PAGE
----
State v. Goodwin

Annotate this Case

250 S.C. 403 (1967)

158 S.E.2d 195

The STATE, Respondent, v. James William GOODWIN, Appellant.


Supreme Court of South Carolina.

December 8, 1967.

John Bolt Culbertson, Esq., of Greenville, for Appellant.

*404 H.F. Partee, Esq., Assistant Solicitor, of Greenville, for Respondent.

December 8, 1967.


In March, 1965, at first dark, the defendant, James Goodwin, and one Joe Gibson were the sole occupants of an automobile traveling on a secondary highway in Greenville County. As they approached the home of one George Mitchell, the automobile left the highway and fatally injured a young woman who was standing near an automobile parked in Mitchell's yard. This automobile then struck the parked automobile, turned over twice and came to rest against a tree. The defendant was convicted of involuntary manslaughter and appeals to this court on exceptions which raise four questions.

The defendant charges that the court erred in overruling his motion for a directed verdict upon the ground that the evidence was insufficient to establish that he was the driver of the automobile. There is no merit here. The defendant and Gibson each testified that the other was driving. This alone was sufficient to require submission of the issue to the jury. State v. Fleming, 243 S.C. 265, 274, 133 S.E. (2d) 800, 806; West's South Carolina Digest, Criminal Law, 753(1).

*405 At the trial, the defendant contended that Solicitor Thomason was disqualified from conducting the prosecution because Mr. Thomason's law firm had been retained by one R.C. Sweat, the driver of the parked automobile, in a civil action brought by Gibson against Sweat and Goodwin to recover for injuries sustained by him in the collision. Apparently, Sweat was joined as a defendant upon the allegation that the glare of bright lights from his parked car was a contributory cause of the collision. The court properly ruled that the solicitor was not disqualified. However, Mr. Thomason voluntarily withdrew and turned the prosecution over to his assistant. The second ground of appeal is from the court's refusal of defendant's motion to strike certain testimony as to defendant's bad reputation upon the ground that such testimony was the product of participation by Mr. Thomason.[1] This ground of appeal is without merit both because Mr. Thomason was not disqualified, and thus was eligible to participate, and because no semblance of prejudice to the defendant has been shown.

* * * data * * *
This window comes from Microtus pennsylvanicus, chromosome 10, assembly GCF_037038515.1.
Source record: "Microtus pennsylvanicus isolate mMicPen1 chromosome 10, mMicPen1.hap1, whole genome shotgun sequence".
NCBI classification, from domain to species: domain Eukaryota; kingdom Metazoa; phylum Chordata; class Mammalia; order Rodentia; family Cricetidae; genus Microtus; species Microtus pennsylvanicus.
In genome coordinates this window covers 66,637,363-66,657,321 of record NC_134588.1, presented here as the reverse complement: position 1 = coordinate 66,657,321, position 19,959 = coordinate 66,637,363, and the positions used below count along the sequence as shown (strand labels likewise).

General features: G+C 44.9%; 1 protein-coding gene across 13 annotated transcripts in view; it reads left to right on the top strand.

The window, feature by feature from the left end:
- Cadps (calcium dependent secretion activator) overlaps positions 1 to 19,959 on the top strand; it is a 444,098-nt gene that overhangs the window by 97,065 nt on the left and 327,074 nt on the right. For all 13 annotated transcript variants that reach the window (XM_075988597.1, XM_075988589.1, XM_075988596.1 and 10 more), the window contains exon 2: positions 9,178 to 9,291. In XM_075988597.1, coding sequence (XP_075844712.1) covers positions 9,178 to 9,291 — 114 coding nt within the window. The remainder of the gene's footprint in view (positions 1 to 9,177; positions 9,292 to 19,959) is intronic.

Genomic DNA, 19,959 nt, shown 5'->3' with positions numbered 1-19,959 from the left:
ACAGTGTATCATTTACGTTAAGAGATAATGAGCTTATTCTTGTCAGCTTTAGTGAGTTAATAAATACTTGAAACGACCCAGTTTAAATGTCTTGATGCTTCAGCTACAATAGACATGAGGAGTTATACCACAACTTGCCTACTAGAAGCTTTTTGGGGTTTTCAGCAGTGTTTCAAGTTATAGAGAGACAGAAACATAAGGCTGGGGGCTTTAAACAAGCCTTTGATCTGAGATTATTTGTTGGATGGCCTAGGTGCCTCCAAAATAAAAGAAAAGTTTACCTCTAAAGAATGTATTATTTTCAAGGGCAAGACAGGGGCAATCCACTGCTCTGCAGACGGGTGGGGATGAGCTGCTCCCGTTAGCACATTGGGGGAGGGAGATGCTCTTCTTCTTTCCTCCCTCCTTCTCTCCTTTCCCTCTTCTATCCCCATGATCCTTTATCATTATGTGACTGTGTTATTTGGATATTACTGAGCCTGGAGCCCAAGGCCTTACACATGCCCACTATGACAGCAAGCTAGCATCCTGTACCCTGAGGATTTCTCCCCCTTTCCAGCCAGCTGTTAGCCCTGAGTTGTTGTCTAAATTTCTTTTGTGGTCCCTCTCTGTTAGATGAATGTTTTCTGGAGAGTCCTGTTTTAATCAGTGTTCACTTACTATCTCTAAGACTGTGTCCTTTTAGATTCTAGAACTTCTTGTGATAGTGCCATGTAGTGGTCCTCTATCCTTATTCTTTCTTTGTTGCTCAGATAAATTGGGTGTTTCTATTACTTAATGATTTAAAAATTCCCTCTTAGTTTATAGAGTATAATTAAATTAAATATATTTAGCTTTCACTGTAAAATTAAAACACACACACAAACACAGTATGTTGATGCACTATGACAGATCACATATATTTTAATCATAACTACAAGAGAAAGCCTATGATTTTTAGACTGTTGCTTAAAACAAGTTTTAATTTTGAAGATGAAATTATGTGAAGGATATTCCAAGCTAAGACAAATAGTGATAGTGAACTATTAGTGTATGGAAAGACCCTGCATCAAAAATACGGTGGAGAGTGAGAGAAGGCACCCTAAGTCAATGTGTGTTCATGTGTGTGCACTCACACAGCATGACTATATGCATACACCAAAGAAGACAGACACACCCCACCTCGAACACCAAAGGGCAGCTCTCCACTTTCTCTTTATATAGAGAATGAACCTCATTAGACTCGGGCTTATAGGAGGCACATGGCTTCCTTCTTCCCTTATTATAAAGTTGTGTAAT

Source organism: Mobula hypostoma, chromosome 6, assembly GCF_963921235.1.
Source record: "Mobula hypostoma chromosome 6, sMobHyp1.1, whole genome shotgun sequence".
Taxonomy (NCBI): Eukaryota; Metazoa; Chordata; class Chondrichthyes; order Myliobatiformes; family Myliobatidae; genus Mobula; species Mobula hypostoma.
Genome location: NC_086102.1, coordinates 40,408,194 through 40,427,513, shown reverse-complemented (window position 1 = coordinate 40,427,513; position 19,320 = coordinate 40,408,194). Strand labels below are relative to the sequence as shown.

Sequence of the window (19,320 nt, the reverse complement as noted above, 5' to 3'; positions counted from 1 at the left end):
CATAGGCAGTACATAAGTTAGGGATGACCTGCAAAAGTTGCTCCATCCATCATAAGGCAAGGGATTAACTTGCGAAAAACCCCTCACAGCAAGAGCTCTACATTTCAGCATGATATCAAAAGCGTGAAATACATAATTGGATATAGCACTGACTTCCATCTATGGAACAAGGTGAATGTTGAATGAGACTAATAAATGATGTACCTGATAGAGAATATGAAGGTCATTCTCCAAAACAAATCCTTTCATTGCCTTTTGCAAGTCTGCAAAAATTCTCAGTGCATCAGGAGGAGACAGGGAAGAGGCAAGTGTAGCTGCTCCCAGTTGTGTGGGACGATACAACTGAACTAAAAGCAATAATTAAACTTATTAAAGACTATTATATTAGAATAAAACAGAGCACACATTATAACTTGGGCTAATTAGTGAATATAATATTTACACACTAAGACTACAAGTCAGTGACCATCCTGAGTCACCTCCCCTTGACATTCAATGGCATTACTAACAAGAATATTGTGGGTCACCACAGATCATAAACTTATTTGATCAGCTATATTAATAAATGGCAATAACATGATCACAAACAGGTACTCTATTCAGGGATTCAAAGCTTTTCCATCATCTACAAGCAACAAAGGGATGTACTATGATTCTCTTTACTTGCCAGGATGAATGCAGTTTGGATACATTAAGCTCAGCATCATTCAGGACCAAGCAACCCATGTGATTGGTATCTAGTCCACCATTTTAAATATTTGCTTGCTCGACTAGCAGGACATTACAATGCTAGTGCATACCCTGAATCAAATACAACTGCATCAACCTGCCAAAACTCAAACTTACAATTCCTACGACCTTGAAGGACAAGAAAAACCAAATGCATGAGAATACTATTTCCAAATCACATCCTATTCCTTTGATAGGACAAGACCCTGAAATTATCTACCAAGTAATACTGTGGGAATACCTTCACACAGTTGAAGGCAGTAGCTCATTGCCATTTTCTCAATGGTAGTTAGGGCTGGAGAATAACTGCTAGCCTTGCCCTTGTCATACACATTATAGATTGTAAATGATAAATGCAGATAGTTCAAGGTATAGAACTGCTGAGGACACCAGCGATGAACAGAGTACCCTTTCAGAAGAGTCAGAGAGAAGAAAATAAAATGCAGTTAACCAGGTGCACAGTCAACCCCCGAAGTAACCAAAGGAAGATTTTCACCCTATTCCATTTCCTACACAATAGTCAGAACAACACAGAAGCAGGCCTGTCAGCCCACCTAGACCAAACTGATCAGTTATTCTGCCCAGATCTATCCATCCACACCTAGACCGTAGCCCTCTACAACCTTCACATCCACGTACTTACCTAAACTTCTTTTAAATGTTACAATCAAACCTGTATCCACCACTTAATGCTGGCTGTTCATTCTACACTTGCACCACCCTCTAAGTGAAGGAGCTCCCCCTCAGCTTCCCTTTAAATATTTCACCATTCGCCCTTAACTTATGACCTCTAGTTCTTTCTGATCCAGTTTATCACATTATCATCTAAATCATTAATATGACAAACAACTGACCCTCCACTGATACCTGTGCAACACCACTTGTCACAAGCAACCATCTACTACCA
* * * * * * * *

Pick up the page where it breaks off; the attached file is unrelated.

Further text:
The defendant next claims error in the refusal of his motion for a new trial on the ground that an important witness for the State, Highway Patrolman Ellis, had a conversation with a juror during the course of the trial. At most, the record shows that during a recess in the trial a juror approached the patrolman in the hallway and made a complaint to him about an unrelated matter, which the patrolman agreed to investigate. There was nothing improper about the subject of the conversation and nothing which could be prejudicial to the defendant. The mere fact that a conversation occurred between a member of the jury and a witness for the prosecution did not require the granting of a new trial. We find no error as assigned. State v. Way, 38 S.C. 333, 348, 17 S.E. 39.

*406 Finally, the defendant charges that the court erred in admitting into evidence an oral confession which had been obtained in violation of the defendant's constitutional rights. This refers to the testimony of Patrolman Ellis that the defendant while in custody admitted to him that he was the driver of the automobile. In the direct examination of this witness the State avoided any reference to any interrogation of the defendant or to any statement, admission or confession made by him. Retained counsel for the defendant elicited the testimony now complained of on cross-examination. He apparently did so deliberately, conceiving that it would be to the advantage of his client to develop fully the facts concerning custodial interrogation of the defendant, during which he denied several times that he was driving. At any rate, the witness' answers were entirely responsive to the questions put to him and should have been expected by experienced counsel. The defendant is in no position to complain now of the admission of testimony which was elicited by the persistent interrogation of the witness by his own attorney.


MOSS, C.J., and LEWIS, BUSSEY and LITTLEJOHN, JJ., concur.


[1] The record shows only that during the trial someone from the solicitor's office requested the character witness to come to court, and that he talked with the solicitor in the hallway before taking the stand.